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Fold at the hips when you run? Don't change (yet)

Tibial stress fracture

We’ve all seen that runner – they stick their bum out when they run and can’t help but fold at the hips. Basically they run like a duck.

You’ll often hear them prompted to stand up tall, to tuck their bum in, to not fold when they run.

And that can be great advice to improve efficiency and performance…or it can be disastrous, leading to a loss of pace and economy, and eventually injury.

So how can the same advice be occasionally helpful and occasionally destructive?

Biomechanical reasons for bending at the hips during running

The technique change of bending at the hips is due to a increase in hip flexion (or bending) throughout the running cycle. The hip swings further forward and doesn’t swing as far back.

This means that a lot of muscles around the hip don’t work in their optimal position, reducing your efficiency. So the obvious change is simply to tuck your bum in and run up tall.

But the reality is that the body has decided to allow you to fold at the hips for a reason. It might be due to a lack of muscular endurance – as the muscles fatigue, they sink into a bent position. But more commonly it’s due to a lack of hip extension, the movement of the hip behind the body. And there a negative consequences to correcting the bend at the hips if the hips are unable to move behind you!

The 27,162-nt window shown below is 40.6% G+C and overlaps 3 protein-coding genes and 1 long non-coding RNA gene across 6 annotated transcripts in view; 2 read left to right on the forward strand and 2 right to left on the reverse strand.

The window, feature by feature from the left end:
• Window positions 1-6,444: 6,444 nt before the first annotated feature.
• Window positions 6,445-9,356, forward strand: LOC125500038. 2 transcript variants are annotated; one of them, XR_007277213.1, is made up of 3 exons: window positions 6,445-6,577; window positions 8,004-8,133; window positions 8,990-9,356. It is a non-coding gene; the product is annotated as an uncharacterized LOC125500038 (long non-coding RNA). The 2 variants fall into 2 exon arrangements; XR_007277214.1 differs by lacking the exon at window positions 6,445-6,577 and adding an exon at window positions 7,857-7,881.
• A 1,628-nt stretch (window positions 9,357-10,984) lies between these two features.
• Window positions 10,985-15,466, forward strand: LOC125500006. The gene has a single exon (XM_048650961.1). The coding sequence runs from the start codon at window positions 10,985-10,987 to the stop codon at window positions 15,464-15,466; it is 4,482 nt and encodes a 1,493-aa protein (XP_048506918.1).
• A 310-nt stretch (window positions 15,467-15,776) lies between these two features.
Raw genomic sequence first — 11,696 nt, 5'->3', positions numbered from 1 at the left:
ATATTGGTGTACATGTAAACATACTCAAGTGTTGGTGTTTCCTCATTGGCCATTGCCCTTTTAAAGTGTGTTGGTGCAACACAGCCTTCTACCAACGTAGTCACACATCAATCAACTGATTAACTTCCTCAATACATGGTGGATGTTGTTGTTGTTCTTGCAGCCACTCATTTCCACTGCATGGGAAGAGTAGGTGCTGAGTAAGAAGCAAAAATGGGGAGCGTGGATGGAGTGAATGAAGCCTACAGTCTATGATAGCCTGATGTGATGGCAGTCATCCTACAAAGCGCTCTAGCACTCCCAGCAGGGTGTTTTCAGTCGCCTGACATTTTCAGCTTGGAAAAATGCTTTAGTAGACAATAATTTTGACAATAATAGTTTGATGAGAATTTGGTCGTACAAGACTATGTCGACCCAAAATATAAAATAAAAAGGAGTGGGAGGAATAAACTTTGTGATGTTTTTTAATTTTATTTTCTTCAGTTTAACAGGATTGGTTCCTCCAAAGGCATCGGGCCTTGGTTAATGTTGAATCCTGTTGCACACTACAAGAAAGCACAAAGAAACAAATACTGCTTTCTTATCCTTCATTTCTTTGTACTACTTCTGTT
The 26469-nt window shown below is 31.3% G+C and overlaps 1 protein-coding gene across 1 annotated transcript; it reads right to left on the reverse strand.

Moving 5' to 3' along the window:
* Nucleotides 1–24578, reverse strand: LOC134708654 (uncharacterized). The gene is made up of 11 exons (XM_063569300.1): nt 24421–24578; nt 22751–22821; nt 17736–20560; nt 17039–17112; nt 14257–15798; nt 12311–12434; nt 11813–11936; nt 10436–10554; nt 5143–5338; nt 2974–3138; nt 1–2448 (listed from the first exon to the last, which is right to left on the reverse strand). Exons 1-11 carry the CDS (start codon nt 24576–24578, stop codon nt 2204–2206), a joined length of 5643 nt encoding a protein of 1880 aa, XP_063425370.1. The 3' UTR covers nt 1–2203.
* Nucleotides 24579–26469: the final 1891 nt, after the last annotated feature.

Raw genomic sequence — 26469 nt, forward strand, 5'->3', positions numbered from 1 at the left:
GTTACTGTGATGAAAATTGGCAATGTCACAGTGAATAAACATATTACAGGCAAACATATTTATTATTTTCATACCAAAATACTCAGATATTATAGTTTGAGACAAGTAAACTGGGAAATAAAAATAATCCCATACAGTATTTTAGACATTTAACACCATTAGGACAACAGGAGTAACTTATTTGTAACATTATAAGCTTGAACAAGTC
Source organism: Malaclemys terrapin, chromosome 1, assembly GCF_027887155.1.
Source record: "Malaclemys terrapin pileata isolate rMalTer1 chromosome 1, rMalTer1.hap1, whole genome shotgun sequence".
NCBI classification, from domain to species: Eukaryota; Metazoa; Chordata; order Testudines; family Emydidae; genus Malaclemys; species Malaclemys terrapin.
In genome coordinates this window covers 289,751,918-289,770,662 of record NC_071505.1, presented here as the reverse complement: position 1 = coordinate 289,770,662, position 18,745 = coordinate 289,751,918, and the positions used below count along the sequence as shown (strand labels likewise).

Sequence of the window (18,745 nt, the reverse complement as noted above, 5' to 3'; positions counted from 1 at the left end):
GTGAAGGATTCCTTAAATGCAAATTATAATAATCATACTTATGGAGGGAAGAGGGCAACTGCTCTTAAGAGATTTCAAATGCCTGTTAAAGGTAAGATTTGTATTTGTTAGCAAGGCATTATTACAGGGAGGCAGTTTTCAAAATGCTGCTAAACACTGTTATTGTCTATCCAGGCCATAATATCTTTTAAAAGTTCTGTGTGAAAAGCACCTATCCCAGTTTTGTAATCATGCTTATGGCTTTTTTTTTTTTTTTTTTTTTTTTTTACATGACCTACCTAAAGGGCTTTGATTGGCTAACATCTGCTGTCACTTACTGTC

What happens when you stop folding at the hips during running

By straightening up, you’re forcing the hips to reach their end of range. This in turn rotates the pelvis forwards and adds excessive force to the lower back. This can lead to back pain during and after runs.

It also limits the available swing at the hip which means the hip can produce less force to propel the body forward. This will manifest as a loss of speed and efficiency, particularly with a faster running pace.

Best way to correct folding at the hips for runners

Start with a warm up, obviously.

The best way to correct the “bent hips” technique is to run a 1km time trial with the existing natural technique (that is, with the hips bent and bum out).

Then reset and repeat after a 5 minute rest, this time focusing on maintaining an upright position.

If the 2nd time trial is faster, it’s very likely that your hips have the available range and this new upright technique is the one to practice.

If you find that your pace drops, your back feels tight/sore or you are unable to maintain the position for the full kilometre, then it may be best if you go back to your original technique.

Gradually work on improving hip range and strength before returning and repeating the test. You can also add breaks into your running to avoid muscular fatigue, particularly if you’re new to running. See our couch to 5k guide here.

Improving range and strength is best done with exercises such as a Bulgarian squat or a lunge exercise.

Take home message

For any “abnormal” or suboptimal technique variation, you’ll need to understand the reason for the change before correcting it.

Most changes aren’t due to laziness or fatigue. The brain figures of the best way forward given the existing biomechanical constraints.

Correcting technique without adjusting for the underlying biomechanics may move away from optimal for that runner, leading to worsening performance and injury.

That’s not to say you shouldn’t work on correcting the technique. Just that you may need to slowly change technique while addressing the biomechanical cause behind the variation.